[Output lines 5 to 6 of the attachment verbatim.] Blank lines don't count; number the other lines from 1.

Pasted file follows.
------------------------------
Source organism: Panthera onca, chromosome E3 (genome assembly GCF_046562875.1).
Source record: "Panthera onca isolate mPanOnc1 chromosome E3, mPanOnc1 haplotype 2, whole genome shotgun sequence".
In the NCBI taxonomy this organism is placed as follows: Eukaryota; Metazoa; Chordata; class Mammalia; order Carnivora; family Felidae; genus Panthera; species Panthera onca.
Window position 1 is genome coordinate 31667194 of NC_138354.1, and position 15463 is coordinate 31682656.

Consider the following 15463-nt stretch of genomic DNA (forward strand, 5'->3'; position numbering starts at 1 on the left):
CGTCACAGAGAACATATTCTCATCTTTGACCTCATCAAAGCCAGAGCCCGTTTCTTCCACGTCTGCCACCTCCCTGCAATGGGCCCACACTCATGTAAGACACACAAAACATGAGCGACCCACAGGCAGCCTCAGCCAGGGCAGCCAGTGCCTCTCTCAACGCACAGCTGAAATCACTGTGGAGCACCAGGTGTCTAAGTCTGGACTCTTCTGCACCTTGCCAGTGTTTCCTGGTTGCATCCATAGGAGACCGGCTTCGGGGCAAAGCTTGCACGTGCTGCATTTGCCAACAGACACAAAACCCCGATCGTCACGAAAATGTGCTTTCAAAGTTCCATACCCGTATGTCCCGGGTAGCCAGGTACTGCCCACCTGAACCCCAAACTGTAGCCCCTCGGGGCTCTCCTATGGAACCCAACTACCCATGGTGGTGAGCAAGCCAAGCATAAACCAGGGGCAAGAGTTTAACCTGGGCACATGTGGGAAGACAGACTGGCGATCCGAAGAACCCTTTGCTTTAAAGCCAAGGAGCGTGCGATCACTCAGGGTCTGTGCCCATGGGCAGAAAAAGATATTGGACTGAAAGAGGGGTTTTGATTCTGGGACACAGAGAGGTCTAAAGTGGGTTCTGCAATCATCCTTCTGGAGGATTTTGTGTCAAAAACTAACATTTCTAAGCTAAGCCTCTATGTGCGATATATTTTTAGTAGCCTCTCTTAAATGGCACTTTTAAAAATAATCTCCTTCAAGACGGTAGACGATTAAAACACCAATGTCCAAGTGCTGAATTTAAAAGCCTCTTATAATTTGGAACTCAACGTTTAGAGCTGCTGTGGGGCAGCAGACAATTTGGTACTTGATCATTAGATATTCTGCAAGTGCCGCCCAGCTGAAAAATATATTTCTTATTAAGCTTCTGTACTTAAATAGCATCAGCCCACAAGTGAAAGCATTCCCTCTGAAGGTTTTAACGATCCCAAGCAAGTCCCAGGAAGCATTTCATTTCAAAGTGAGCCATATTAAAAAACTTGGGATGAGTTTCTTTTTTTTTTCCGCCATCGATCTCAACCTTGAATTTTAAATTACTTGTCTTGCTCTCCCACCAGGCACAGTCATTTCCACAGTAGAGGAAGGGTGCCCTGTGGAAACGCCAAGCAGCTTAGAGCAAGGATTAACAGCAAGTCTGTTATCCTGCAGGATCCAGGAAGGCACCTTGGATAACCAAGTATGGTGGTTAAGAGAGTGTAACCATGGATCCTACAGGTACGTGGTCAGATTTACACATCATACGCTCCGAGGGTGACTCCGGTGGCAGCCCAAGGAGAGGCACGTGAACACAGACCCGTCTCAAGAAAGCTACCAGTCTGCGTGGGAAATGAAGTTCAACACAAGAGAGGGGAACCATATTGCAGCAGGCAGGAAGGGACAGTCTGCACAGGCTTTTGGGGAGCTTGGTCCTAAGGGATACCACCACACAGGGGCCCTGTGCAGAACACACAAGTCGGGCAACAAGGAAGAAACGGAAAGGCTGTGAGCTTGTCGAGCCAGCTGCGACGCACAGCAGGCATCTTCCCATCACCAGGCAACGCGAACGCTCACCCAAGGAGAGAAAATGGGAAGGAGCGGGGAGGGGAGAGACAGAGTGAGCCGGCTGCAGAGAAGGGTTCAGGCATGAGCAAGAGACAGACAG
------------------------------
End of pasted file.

Consider the following 15463-nt stretch of genomic DNA (forward strand, 5'->3'; position numbering starts at 1 on the left):
CGTCACAGAGAACATATTCTCATCTTTGACCTCATCAAAGCCAGAGCCCGTTTCTTCCACGTCTGCCACCTCCCTGCAATGGGCCCACACTCATGTAAGACACACAAAACATGAGCGACCCACAGGCAGCCTCAGCCAGGGCAGCCAGTGCCTCTCTCAACGCACAGCTGAAATCACTGTGGAGCACCAGGTGTCTAAGTCTGGACTCTTCTGCACCTTGCCAGTGTTTCCTGGTTGCATCCATAGGAGACCGGCTTCGGGGCAAAGCTTGCACGTGCTGCATTTGCCAACAGACACAAAACCCCGATCGTCACGAAAATGTGCTTTCAAAGTTCCATACCCGTATGTCCCGGGTAGCCAGGTACTGCCCACCTGAACCCCAAACTGTAGCCCCTCGGGGCTCTCCTATGGAACCCAACTACCCATGGTGGTGAGCAAGCCAAGCATAAACCAGGGGCAAGAGTTTAACCTGGGCACATGTGGGAAGACAGACTGGCGATCCGAAGAACCCTTTGCTTTAAAGCCAAGGAGCGTGCGATCACTCAGGGTCTGTGCCCATGGGCAGAAAAAGATATTGGACTGAAAGAGGGGTTTTGATTCTGGGACACAGAGAGGTCTAAAGTGGGTTCTGCAATCATCCTTCTGGAGGATTTTGTGTCAAAAACTAACATTTCTAAGCTAAGCCTCTATGTGCGATATATTTTTAGTAGCCTCTCTTAAATGGCACTTTTAAAAATAATCTCCTTCAAGACGGTAGACGATTAAAACACCAATGTCCAAGTGCTGAATTTAAAAGCCTCTTATAATTTGGAACTCAACGTTTAGAGCTGCTGTGGGGCAGCAGACAATTTGGTACTTGATCATTAGATATTCTGCAAGTGCCGCCCAGCTGAAAAATATATTTCTTATTAAGCTTCTGTACTTAAATAGCATCAGCCCACAAGTGAAAGCATTCCCTCTGAAGGTTTTAACGATCCCAAGCAAGTCCCAGGAAGCATTTCATTTCAAAGTGAGCCATATTAAAAAACTTGGGATGAGTTTCTTTTTTTTTTCCGCCATCGATCTCAACCTTGAATTTTAAATTACTTGTCTTGCTCTCCCACCAGGCACAGTCATTTCCACAGTAGAGGAAGGGTGCCCTGTGGAAACGCCAAGCAGCTTAGAGCAAGGATTAACAGCAAGTCTGTTATCCTGCAGGATCCAGGAAGGCACCTTGGATAACCAAGTATGGTGGTTAAGAGAGTGTAACCATGGATCCTACAGGTACGTGGTCAGATTTACACATCATACGCTCCGAGGGTGACTCCGGTGGCAGCCCAAGGAGAGGCACGTGAACACAGACCCGTCTCAAGAAAGCTACCAGTCTGCGTGGGAAATGAAGTTCAACACAAGAGAGGGGAACCATATTGCAGCAGGCAGGAAGGGACAGTCTGCACAGGCTTTTGGGGAGCTTGGTCCTAAGGGATACCACCACACAGGGGCCCTGTGCAGAACACACAAGTCGGGCAACAAGGAAGAAACGGAAAGGCTGTGAGCTTGTCGAGCCAGCTGCGACGCACAGCAGGCATCTTCCCATCACCAGGCAACGCGAACGCTCACCCAAGGAGAGAAAATGGGAAGGAGCGGGGAGGGGAGAGACAGAGTGAGCCGGCTGCAGAGAAGGGTTCAGGCATGAGCAAGAGACAGACAG